CATTLE MARKETS AMID THE PANDEMIC

People obeying hygiene rules


In the wake of risks of coronavirus transmission in public places the authorities concerned seem to have well maintained most of the city cattle markets assuring safety for both customers and cattle traders.

This correspondent visited several cattle markets in the city in last few days to observe the safety precautions and the response of those who are visiting the markets to buy sacrificial animals ahead of the Eid.

It was noticed that customers were required to wear face masks, use hand sprays and maintain physical distance while entering the cattle markets. The authorities were found strictly enforcing the health safety rules as directed by the government. There were CCTV cameras surrounding the markets which were obviously set up to monitor security as well to supervise enforcing the health safety rules in addition.

Mohammad Sarkar Ali Jinnah, one of the owners of Vatara cattle market near Baridhara-Gulshan area said, “We would like to assure health safety to all our valued customers that it is safe to visit the market and buy animals from here. In fact, most of those who are visiting here seems to be conscious about the safety regulations and they come well prepared wearing face masks, hand gloves and using sanitizers.”

Meanwhile, in Rampura cattle market a similar scenario was observed. Most of the traders were wearing face masks although they knew little about maintaining hygiene throughout the day but there was a sense of understanding on maintaining health safety.

Badsha Miah from Natore in Rampura said, “Through loud speakers we have been repeatedly asked to wear face masks, wash the animals and keep the spaces around the animals clean as much as possible. We were also told to maintain distance while bargaining for prices of the animals.”

Mohammad Joshim from Kushtia said, “I am aware of maintaining hygiene. If we don’t follow the rules, we would not get customers. So, most of the animal traders here are extremely conscious about maintaining hygiene.” “Afterall, we don’t want to return empty handed,” said a smiling face of Joshim.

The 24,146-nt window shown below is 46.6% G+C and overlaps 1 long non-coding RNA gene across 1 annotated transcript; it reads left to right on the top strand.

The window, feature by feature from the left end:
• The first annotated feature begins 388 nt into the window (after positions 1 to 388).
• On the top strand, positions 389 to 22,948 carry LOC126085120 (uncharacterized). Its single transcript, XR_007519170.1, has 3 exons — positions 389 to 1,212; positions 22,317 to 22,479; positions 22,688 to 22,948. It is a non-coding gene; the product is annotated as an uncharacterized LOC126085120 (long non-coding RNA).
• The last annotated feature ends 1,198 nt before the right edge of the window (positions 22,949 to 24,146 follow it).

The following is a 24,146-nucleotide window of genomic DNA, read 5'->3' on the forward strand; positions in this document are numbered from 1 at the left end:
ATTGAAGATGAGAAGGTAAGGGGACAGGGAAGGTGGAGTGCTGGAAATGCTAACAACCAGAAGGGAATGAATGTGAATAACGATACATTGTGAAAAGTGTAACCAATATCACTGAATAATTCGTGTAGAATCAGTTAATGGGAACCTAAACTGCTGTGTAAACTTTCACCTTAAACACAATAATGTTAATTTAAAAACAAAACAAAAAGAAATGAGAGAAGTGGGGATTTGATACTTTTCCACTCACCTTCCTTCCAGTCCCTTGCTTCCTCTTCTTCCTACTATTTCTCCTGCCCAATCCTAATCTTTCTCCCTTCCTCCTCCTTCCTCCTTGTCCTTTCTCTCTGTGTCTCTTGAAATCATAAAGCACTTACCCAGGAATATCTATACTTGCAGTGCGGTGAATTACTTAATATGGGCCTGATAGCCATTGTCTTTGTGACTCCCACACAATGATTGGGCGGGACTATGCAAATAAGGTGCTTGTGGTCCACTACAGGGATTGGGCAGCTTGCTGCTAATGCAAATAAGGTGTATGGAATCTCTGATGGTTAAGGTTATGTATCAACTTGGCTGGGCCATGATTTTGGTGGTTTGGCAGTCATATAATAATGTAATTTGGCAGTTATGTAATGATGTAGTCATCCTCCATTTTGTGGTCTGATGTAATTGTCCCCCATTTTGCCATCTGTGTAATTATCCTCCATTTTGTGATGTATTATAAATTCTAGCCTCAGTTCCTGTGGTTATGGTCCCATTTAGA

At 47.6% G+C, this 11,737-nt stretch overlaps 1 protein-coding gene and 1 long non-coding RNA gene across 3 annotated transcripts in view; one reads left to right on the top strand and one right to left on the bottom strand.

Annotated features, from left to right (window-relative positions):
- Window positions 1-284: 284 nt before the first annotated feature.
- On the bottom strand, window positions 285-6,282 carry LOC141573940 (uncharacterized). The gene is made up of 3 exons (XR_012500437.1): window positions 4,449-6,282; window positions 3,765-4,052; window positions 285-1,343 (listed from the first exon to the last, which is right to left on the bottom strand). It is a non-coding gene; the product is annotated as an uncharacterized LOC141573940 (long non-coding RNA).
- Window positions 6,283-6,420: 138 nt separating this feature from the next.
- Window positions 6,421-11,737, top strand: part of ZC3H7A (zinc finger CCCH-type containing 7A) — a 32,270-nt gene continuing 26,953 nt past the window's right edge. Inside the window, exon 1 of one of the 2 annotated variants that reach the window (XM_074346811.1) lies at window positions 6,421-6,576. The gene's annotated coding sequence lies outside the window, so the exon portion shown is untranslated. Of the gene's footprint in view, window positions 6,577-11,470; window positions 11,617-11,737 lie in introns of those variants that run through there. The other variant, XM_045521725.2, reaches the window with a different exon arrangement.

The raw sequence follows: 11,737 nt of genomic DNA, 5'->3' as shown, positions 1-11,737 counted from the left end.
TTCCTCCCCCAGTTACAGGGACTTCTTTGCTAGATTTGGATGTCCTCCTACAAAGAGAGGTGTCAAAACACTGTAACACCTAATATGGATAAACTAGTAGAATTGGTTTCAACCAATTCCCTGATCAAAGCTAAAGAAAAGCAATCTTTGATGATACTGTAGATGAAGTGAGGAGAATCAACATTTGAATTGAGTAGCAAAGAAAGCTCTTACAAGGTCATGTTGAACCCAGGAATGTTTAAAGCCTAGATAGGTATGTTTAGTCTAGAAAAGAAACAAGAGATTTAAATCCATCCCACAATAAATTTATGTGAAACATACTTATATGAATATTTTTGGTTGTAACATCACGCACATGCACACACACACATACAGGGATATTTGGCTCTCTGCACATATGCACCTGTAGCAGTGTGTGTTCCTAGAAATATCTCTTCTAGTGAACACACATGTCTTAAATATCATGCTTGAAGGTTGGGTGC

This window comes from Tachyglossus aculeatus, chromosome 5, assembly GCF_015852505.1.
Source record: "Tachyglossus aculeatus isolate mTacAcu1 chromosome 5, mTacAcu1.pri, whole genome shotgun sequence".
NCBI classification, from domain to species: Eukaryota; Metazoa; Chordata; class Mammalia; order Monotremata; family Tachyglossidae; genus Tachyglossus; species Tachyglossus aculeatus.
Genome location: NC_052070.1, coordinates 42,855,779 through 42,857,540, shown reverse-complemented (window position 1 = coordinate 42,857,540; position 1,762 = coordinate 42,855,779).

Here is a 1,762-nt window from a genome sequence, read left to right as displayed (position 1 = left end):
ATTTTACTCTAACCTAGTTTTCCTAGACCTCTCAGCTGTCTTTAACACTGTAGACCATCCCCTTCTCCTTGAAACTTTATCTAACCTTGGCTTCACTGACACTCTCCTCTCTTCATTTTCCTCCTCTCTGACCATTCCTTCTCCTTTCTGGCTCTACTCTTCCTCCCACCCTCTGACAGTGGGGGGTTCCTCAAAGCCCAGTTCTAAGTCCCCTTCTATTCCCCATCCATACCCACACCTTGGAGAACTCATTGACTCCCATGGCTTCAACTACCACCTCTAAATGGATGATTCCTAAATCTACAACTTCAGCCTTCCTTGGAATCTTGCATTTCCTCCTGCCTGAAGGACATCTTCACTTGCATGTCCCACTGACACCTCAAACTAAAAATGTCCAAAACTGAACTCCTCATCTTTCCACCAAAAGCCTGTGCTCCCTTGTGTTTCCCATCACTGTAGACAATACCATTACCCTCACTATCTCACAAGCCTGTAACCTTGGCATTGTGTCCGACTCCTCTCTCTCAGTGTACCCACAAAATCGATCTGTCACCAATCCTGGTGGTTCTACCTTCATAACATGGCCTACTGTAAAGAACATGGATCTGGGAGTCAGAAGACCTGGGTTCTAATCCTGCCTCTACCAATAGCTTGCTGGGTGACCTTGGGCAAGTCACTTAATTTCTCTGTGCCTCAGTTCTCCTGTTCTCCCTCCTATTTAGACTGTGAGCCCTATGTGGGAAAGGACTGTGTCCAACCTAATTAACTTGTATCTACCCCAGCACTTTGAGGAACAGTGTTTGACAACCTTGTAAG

Meanwhile, prices of the sacrificial animals also seem to be within the reach of the common people. Most of the average size cows are being sold at between Tk 50,000 and Tk 100,000. As time passes, prices drop. There seem to be good supply of the animals which is also helping the prices stable.

At Gabtali cattle market, the biggest in the country, cattle farmer, Sodrul Ahmed said, “I bought 25 cows and 10 goats, till now I have sold 15 cows and three goats. However, the profit margin is relatively low. I can't say what will happen to my fortune later.”
Shawkat Ahmed, a customer in the market said, “Many sacrificial animals were shipped to the market from different places. Prices are much lower than last year.”

Another livestockfarmer from Jashore - Shohel Uddin - at Gabtali market saidhe hopes to sell bulk of the animals he has on the eve of the Eid as demand would surge with much bigger gathering of potential buyers.

He said, “Many people in the capital prefer to buy animals the night before the Eid day because they don’t have enough places to keep and feed the animals. In fact, most buyers also lack keepers to attend to the animals if the animals are bought earlier.”

Cattle trader Saiful came to Gabtali market with 13 cows from Ataikula of Pabna. Seven cows have been sold. Four bulls of them have been sold for a total of Taka four lakh.

A fellow farmer from a neighbouring district said, "I have been at the market for seven days. The sellingspreeat the market is not good like the last year. So, I want to sell it at low profit margins and return home early. In the previous year, just a day before the Eid, I had to sell all the animals at losseslargely due to the rain.